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What Makes News Sharable on Social Media?

What Makes News Sharable on Social Media?Chen, X., Pennycook, G., & Rand, D. (2023). Journal of Quantitative Description: Digital Media, 3.   – “With the rise of social media, everyone has the potential to be both a consumer and producer of online content. Although one might assume that people share news because they believe it to be true, worldwide concerns about the spread of misinformation suggest that truthfulness may not be a dominant driver of sharing online. Across three studies (total N=3,492), we investigate what content dimensions are associated with social media sharing intentions for a wide range of news headlines. When we examine the relationships between content dimensions using factor analysis, we consistently find separate factors capturing perceived accuracy and evocativeness. The perceived accuracy factor was positively correlated with both sharing intentions and the headline’s objective veracity. However, while the evocativeness factor was also positively correlated with sharing intentions, it was consistently negatively correlated with the headline’s objective veracity.”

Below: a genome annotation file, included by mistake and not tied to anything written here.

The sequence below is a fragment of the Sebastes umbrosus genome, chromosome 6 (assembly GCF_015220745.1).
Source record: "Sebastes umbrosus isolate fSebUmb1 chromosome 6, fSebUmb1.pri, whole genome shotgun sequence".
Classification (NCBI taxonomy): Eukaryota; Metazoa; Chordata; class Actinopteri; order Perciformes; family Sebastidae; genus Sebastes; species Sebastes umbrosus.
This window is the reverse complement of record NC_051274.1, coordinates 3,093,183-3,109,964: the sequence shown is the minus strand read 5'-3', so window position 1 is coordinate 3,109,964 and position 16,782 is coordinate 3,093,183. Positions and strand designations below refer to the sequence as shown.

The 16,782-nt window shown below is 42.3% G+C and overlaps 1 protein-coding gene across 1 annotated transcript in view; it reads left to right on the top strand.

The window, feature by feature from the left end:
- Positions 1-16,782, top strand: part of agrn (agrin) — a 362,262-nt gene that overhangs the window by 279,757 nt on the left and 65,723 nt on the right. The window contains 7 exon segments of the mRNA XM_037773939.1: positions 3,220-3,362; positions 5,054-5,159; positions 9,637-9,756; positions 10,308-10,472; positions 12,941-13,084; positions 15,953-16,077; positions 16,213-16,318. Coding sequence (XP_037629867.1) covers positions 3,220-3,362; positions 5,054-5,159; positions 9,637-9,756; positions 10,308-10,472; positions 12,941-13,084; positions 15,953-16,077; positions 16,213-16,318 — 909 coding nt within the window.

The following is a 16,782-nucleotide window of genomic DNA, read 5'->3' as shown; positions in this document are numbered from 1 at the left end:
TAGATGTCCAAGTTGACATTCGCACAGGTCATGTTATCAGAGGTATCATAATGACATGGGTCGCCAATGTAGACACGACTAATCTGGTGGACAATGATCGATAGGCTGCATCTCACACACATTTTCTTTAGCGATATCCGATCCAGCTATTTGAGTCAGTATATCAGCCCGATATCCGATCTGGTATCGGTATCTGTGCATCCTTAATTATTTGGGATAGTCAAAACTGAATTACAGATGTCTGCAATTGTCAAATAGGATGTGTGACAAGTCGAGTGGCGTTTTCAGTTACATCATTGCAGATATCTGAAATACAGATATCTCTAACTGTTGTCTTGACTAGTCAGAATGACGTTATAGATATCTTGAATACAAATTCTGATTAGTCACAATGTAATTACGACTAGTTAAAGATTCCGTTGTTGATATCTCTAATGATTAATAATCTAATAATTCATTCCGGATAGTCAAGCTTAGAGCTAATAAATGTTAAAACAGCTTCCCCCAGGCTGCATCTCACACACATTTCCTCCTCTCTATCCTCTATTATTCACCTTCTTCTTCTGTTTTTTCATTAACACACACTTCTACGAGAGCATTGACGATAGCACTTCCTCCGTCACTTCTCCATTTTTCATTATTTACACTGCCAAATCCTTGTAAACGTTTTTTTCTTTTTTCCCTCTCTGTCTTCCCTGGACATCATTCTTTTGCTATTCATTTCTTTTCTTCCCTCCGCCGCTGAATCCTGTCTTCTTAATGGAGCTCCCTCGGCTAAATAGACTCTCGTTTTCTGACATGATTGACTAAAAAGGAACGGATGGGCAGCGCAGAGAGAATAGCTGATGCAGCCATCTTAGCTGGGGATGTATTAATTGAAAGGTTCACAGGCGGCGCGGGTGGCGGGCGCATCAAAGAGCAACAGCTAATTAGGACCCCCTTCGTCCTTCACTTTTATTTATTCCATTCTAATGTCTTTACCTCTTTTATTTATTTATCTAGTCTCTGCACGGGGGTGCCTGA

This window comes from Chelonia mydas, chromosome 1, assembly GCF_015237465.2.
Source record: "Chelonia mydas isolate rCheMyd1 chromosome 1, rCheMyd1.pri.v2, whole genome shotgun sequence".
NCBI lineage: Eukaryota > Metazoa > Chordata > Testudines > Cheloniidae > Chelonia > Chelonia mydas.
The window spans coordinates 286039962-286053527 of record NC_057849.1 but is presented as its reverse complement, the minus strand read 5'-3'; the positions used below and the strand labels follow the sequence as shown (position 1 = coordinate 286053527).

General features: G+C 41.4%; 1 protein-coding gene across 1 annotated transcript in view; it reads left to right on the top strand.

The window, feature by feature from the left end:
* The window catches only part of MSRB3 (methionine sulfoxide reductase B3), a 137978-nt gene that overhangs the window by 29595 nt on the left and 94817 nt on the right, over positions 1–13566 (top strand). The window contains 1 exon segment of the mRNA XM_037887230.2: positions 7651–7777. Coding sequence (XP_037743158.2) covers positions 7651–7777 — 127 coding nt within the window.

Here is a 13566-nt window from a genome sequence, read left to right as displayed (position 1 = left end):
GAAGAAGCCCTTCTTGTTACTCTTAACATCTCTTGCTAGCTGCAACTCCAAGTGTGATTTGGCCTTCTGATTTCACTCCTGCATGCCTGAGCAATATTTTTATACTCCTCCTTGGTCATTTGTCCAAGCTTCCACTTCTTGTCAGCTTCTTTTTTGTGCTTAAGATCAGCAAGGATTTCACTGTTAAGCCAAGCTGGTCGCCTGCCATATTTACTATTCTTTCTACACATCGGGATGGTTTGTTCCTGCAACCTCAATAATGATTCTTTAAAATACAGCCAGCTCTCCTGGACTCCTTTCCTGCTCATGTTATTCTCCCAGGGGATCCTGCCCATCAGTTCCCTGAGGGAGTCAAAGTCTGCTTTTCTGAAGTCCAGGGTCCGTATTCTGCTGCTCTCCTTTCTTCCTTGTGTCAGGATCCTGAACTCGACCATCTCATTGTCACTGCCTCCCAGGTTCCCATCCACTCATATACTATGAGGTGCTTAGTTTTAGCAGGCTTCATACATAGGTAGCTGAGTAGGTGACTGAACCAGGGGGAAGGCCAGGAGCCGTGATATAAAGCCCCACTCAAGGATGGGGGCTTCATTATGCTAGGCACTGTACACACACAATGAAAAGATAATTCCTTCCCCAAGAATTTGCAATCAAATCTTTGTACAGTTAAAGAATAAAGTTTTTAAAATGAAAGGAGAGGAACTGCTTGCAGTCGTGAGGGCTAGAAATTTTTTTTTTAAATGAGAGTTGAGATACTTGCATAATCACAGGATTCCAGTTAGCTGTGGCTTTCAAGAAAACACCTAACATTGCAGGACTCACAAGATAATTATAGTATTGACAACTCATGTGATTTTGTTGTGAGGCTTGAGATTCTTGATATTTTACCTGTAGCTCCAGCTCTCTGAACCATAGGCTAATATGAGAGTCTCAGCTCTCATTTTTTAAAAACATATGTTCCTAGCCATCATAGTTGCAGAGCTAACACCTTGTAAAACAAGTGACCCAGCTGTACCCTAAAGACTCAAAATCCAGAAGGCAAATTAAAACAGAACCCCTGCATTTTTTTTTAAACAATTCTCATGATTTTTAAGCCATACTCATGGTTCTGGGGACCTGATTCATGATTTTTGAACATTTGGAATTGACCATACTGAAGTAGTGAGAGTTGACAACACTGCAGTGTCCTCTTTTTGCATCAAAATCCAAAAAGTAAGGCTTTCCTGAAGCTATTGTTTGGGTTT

See also The Role of Mental Representation in Sharing Misinformation Online – “Fuzzy-Trace Theory posits that people will be more likely to share misinformation online if it promotes gist mental representations that cue motivationally-relevant values. In this paper, we test these predictions by examining the combined roles of mental representation and valenced affect in decisions to share misinformative articles on Facebook. We present the results of three experiments and two correlational studies providing evidence for Fuzzy-Trace Theory’s predictions. In Studies 1 and 2, we use the largest public dataset of Facebook behavior available to researchers to test the hypothesis that proxies for gist representations in text are associated with to decisions to share information online. Study 3 identifies two mechanisms that are theorized to drive sharing: gist-based mental representation and epistemic valence endorsements – i.e., evaluations about the truth, plausibility, accuracy, etc., of an article. Study 4 confirms that these valence endorsements and endorsement of the correct gist are associated with increased intentions to share misinformation. Finally, in Study 5, we develop a gist-based intervention based on these mechanisms, show that it can reduce intentions to share misinformation, and demonstrate that these findings replicate. Results provide empirical support for Fuzzy-Trace Theory’s predictions regarding how to reduce sharing of misinformation on social media.”

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